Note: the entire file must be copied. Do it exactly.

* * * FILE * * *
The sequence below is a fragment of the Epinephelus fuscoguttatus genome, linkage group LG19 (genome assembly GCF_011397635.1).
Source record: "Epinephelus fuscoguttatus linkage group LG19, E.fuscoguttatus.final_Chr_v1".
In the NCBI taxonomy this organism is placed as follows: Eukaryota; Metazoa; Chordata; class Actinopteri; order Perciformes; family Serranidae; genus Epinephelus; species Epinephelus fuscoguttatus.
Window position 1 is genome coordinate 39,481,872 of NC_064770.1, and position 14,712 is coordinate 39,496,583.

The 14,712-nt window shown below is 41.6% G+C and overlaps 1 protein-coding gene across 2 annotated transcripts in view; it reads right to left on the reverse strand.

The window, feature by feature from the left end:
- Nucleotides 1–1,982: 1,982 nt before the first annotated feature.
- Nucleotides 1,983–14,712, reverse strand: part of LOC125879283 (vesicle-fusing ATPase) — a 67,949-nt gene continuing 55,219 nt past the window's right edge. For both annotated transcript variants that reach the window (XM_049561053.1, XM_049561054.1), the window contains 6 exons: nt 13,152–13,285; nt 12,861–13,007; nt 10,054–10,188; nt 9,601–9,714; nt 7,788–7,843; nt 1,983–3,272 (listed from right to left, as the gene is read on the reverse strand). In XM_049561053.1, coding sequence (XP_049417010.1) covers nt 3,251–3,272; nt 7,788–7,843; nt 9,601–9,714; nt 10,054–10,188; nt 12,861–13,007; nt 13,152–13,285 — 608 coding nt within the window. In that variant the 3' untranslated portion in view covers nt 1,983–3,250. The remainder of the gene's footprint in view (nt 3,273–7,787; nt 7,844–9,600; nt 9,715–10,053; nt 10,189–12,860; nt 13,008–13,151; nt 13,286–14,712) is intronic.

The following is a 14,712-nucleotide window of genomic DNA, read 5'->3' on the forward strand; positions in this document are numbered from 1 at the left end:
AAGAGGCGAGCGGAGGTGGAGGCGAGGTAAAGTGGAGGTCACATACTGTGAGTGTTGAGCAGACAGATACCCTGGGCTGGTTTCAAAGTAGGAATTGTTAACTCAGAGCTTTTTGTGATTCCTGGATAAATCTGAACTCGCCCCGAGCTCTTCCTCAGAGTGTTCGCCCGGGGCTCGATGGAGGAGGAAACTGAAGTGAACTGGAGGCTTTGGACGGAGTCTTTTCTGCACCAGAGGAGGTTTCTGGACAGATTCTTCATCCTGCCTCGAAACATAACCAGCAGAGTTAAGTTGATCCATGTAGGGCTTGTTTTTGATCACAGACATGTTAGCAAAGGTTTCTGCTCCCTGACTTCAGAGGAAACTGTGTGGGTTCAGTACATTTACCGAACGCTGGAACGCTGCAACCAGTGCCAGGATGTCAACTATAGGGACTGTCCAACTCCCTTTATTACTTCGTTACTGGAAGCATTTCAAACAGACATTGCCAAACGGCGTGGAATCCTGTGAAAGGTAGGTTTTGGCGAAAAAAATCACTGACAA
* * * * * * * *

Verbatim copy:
The sequence below is a fragment of the Epinephelus fuscoguttatus genome, linkage group LG19 (genome assembly GCF_011397635.1).
Source record: "Epinephelus fuscoguttatus linkage group LG19, E.fuscoguttatus.final_Chr_v1".
In the NCBI taxonomy this organism is placed as follows: Eukaryota; Metazoa; Chordata; class Actinopteri; order Perciformes; family Serranidae; genus Epinephelus; species Epinephelus fuscoguttatus.
Window position 1 is genome coordinate 39,481,872 of NC_064770.1, and position 14,712 is coordinate 39,496,583.

The 14,712-nt window shown below is 41.6% G+C and overlaps 1 protein-coding gene across 2 annotated transcripts in view; it reads right to left on the reverse strand.

The window, feature by feature from the left end:
- Nucleotides 1–1,982: 1,982 nt before the first annotated feature.
- Nucleotides 1,983–14,712, reverse strand: part of LOC125879283 (vesicle-fusing ATPase) — a 67,949-nt gene continuing 55,219 nt past the window's right edge. For both annotated transcript variants that reach the window (XM_049561053.1, XM_049561054.1), the window contains 6 exons: nt 13,152–13,285; nt 12,861–13,007; nt 10,054–10,188; nt 9,601–9,714; nt 7,788–7,843; nt 1,983–3,272 (listed from right to left, as the gene is read on the reverse strand). In XM_049561053.1, coding sequence (XP_049417010.1) covers nt 3,251–3,272; nt 7,788–7,843; nt 9,601–9,714; nt 10,054–10,188; nt 12,861–13,007; nt 13,152–13,285 — 608 coding nt within the window. In that variant the 3' untranslated portion in view covers nt 1,983–3,250. The remainder of the gene's footprint in view (nt 3,273–7,787; nt 7,844–9,600; nt 9,715–10,053; nt 10,189–12,860; nt 13,008–13,151; nt 13,286–14,712) is intronic.

The following is a 14,712-nucleotide window of genomic DNA, read 5'->3' on the forward strand; positions in this document are numbered from 1 at the left end:
AAGAGGCGAGCGGAGGTGGAGGCGAGGTAAAGTGGAGGTCACATACTGTGAGTGTTGAGCAGACAGATACCCTGGGCTGGTTTCAAAGTAGGAATTGTTAACTCAGAGCTTTTTGTGATTCCTGGATAAATCTGAACTCGCCCCGAGCTCTTCCTCAGAGTGTTCGCCCGGGGCTCGATGGAGGAGGAAACTGAAGTGAACTGGAGGCTTTGGACGGAGTCTTTTCTGCACCAGAGGAGGTTTCTGGACAGATTCTTCATCCTGCCTCGAAACATAACCAGCAGAGTTAAGTTGATCCATGTAGGGCTTGTTTTTGATCACAGACATGTTAGCAAAGGTTTCTGCTCCCTGACTTCAGAGGAAACTGTGTGGGTTCAGTACATTTACCGAACGCTGGAACGCTGCAACCAGTGCCAGGATGTCAACTATAGGGACTGTCCAACTCCCTTTATTACTTCGTTACTGGAAGCATTTCAAACAGACATTGCCAAACGGCGTGGAATCCTGTGAAAGGTAGGTTTTGGCGAAAAAAATCACTGACAA